2012 was quite a year for the New York tech community. Several NYC startups scored monster exits, while others raised millions to up their chances of scoring a ping pong table for the office. Whether or not that hotly debated bubble bursts, we imagine 2013 will be another exciting year for NYC’s tech set. Here are some New Year’s resolutions from some of the NYC tech community’s boldest names.
The Merry Pranksters
From Old Spice’s viral “The Man Your Man Could Smell Like” campaign to the contentious Skittles spot that made One Million Moms cry bestiality, bizarre or aggressive advertising has become commonplace in our internet-addled society. To nab the attention of customers toggling between screens, advertisers frequently toe the line between inappropriate and outrageous, but few are as unabashedly controversial as the Queens-based OKFocus. Named to AdAge’s Creativity 50 in July, OKFocus is a rebel brand’s dream, equal parts design snob and attention-seeking internet troll. And as advertising moves online, OKFocus clients like Google and the Museum of Contemporary Art have taken note.
Jack Dorsey, cofounder of Twitter and Square, recently tried to disabuse the tech industry of its infatuation with the word ‘disruption.’ “We don’t want ‘disruption,’ where we just move things around. We want a direction. We want a purpose,” he said on stage at TechCrunch Disrupt, humbly suggesting the biannual conference change its name. But it’s more than just semantics. The tech sector’s claim to produce world-changing products and services often gets drowned out in a chorus of me-too companies solving problems no one ever complained about. The umpteenth nightlife-recommendations tool or empty real-time dating app can obscure the whirr of a nascent robotics sector in Manhattan or a futuristic, even revolutionary, experiment in manufacturing in Queens.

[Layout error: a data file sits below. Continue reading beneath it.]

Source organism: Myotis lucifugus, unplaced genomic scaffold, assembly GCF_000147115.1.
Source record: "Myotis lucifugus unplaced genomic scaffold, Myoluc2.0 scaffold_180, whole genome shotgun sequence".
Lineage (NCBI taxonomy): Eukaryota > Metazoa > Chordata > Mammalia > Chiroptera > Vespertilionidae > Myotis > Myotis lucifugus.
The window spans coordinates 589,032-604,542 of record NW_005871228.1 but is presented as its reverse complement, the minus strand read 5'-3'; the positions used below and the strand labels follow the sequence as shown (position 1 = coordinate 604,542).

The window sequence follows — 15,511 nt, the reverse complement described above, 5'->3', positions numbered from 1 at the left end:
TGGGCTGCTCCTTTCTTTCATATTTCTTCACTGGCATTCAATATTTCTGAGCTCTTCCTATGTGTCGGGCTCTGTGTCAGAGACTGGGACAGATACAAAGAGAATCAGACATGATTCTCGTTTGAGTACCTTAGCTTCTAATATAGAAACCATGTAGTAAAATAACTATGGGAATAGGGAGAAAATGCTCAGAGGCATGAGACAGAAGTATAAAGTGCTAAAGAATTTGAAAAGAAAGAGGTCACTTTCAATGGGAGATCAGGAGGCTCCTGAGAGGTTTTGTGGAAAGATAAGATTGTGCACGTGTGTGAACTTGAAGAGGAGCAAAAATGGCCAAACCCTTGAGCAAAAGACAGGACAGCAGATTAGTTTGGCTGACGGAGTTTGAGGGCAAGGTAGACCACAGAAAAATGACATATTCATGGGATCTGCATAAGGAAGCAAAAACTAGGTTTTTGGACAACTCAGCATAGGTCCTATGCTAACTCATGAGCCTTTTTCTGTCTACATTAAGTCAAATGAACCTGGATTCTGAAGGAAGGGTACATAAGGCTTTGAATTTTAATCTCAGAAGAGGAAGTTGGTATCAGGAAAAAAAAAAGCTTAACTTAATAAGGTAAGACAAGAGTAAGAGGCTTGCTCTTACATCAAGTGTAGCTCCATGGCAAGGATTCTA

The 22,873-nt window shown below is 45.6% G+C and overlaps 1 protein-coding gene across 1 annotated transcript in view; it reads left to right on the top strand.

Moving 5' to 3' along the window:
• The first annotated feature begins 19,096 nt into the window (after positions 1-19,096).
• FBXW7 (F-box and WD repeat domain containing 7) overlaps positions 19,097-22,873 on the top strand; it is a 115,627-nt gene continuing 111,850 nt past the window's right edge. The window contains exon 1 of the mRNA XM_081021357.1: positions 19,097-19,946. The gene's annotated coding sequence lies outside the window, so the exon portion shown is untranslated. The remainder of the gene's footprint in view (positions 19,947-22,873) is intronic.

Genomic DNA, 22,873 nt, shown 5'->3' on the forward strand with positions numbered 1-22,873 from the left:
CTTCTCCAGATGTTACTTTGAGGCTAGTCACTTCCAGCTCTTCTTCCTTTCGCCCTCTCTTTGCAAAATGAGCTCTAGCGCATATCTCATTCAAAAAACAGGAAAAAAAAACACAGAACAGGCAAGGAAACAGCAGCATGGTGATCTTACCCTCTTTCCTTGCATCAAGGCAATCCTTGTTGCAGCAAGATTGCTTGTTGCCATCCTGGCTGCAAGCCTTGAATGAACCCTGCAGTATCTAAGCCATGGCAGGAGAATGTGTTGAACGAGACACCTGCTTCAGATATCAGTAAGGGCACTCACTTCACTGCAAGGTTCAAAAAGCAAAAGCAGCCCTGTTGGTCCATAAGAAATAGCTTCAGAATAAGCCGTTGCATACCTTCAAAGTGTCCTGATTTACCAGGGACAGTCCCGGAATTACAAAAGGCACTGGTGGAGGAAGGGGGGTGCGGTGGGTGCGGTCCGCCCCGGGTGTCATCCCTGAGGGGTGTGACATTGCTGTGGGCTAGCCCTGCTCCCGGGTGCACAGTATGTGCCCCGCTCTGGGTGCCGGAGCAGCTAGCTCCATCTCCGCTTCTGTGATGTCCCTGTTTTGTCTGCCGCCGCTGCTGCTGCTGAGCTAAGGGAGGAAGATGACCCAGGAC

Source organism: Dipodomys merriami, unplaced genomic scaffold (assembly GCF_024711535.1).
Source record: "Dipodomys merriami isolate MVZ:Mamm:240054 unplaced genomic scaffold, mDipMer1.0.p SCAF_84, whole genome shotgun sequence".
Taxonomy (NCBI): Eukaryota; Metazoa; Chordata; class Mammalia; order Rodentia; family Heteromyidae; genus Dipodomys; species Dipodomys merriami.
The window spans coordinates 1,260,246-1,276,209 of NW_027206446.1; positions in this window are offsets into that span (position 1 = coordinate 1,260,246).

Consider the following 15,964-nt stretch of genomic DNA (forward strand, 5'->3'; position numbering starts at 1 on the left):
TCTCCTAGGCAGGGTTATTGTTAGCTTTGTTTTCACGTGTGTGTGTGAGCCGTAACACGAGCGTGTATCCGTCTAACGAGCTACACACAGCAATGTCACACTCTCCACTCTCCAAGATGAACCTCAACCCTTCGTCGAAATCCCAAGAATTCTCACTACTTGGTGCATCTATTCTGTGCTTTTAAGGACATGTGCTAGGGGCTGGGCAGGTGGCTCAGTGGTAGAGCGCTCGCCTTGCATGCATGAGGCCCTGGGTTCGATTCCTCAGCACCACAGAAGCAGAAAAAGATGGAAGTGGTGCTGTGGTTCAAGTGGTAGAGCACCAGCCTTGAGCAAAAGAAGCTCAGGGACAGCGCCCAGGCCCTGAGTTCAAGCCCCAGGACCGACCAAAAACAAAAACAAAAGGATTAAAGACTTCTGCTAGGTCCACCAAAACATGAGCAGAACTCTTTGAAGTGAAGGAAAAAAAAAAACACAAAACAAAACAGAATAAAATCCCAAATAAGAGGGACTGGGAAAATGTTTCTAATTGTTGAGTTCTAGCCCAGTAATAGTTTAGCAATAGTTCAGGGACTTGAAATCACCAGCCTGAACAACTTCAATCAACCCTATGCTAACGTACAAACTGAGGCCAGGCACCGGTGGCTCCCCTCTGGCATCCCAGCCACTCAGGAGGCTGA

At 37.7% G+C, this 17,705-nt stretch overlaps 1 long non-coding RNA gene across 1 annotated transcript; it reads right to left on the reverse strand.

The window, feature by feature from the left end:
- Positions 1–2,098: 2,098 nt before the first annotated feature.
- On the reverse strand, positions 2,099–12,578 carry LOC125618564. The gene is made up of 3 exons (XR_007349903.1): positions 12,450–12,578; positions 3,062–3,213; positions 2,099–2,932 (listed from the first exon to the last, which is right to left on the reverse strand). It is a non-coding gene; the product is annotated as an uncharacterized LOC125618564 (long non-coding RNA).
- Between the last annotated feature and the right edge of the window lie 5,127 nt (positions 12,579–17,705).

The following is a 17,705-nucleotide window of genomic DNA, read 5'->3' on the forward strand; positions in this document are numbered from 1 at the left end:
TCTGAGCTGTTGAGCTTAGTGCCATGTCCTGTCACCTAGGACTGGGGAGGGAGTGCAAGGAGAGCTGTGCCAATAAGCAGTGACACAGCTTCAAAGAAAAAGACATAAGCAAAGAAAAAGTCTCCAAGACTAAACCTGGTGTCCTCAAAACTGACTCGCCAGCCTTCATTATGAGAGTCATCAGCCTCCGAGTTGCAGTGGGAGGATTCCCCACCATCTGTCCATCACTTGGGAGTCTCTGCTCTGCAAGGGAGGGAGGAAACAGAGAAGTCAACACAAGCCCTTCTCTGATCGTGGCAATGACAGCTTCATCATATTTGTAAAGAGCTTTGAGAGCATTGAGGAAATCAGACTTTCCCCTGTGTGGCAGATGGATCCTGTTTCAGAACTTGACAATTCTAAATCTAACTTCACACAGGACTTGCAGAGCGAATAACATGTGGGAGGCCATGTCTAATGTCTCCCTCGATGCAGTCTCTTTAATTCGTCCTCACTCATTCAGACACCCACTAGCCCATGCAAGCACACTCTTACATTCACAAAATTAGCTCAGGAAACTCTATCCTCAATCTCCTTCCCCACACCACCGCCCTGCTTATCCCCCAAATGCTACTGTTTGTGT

In an effort to catalog the underappreciated diversity of style in gentrified Williamsburg, a team of Brooklyn technologists has set up a camera outside their apartment that records the street stylings of passersby and posts the images online. But if passersbys don’t want to be recorded, they’re kind of out of luck.
The site, called Styleblaster, aims to “become a destination for New York City peacocks to traipse by and show off what makes the neighborhood hop.” Using a camera perched a block from the Bedford Ave. L train, the site captures and immediately uploads images of Brooklynites walking by in real time. Users can then click a tophat to signal whether or not the subject is “stylin’.”
After some sleuthing, Betabeat discovered that WhoDat.biz is in fact a project of New York-based OkFocus, a full service digital agency run by Ryder Ripps and Jonathan Vingiano that’s notorious for their PR stunts.
Mr. Vingiano confirmed to us over email that WhoDat.biz is “an OKFocus project.”